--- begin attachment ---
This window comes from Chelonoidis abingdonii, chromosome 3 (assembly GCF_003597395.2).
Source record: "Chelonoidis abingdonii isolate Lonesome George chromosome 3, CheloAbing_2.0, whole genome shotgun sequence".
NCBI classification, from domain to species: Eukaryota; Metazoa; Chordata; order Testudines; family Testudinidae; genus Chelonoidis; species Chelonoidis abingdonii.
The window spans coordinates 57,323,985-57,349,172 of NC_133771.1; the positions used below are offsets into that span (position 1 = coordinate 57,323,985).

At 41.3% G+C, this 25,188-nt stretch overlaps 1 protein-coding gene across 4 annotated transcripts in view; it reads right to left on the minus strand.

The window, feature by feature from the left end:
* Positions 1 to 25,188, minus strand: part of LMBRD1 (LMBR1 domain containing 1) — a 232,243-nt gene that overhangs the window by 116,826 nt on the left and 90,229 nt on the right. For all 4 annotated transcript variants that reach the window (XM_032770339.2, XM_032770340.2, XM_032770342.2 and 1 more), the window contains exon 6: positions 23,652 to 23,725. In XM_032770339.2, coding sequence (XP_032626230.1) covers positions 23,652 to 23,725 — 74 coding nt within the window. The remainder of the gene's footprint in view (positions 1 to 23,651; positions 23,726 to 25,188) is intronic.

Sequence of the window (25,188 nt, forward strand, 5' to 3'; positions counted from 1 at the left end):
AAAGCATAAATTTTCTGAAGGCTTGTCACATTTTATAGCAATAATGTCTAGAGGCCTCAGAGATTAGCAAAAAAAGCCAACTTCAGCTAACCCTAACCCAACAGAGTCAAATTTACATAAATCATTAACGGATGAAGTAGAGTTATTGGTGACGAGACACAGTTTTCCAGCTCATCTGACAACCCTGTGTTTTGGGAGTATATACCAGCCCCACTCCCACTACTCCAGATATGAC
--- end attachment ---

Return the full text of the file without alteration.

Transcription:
This window comes from Chelonoidis abingdonii, chromosome 3 (assembly GCF_003597395.2).
Source record: "Chelonoidis abingdonii isolate Lonesome George chromosome 3, CheloAbing_2.0, whole genome shotgun sequence".
NCBI classification, from domain to species: Eukaryota; Metazoa; Chordata; order Testudines; family Testudinidae; genus Chelonoidis; species Chelonoidis abingdonii.
The window spans coordinates 57,323,985-57,349,172 of NC_133771.1; the positions used below are offsets into that span (position 1 = coordinate 57,323,985).

At 41.3% G+C, this 25,188-nt stretch overlaps 1 protein-coding gene across 4 annotated transcripts in view; it reads right to left on the minus strand.

The window, feature by feature from the left end:
* Positions 1 to 25,188, minus strand: part of LMBRD1 (LMBR1 domain containing 1) — a 232,243-nt gene that overhangs the window by 116,826 nt on the left and 90,229 nt on the right. For all 4 annotated transcript variants that reach the window (XM_032770339.2, XM_032770340.2, XM_032770342.2 and 1 more), the window contains exon 6: positions 23,652 to 23,725. In XM_032770339.2, coding sequence (XP_032626230.1) covers positions 23,652 to 23,725 — 74 coding nt within the window. The remainder of the gene's footprint in view (positions 1 to 23,651; positions 23,726 to 25,188) is intronic.

Sequence of the window (25,188 nt, forward strand, 5' to 3'; positions counted from 1 at the left end):
AAAGCATAAATTTTCTGAAGGCTTGTCACATTTTATAGCAATAATGTCTAGAGGCCTCAGAGATTAGCAAAAAAAGCCAACTTCAGCTAACCCTAACCCAACAGAGTCAAATTTACATAAATCATTAACGGATGAAGTAGAGTTATTGGTGACGAGACACAGTTTTCCAGCTCATCTGACAACCCTGTGTTTTGGGAGTATATACCAGCCCCACTCCCACTACTCCAGATATGAC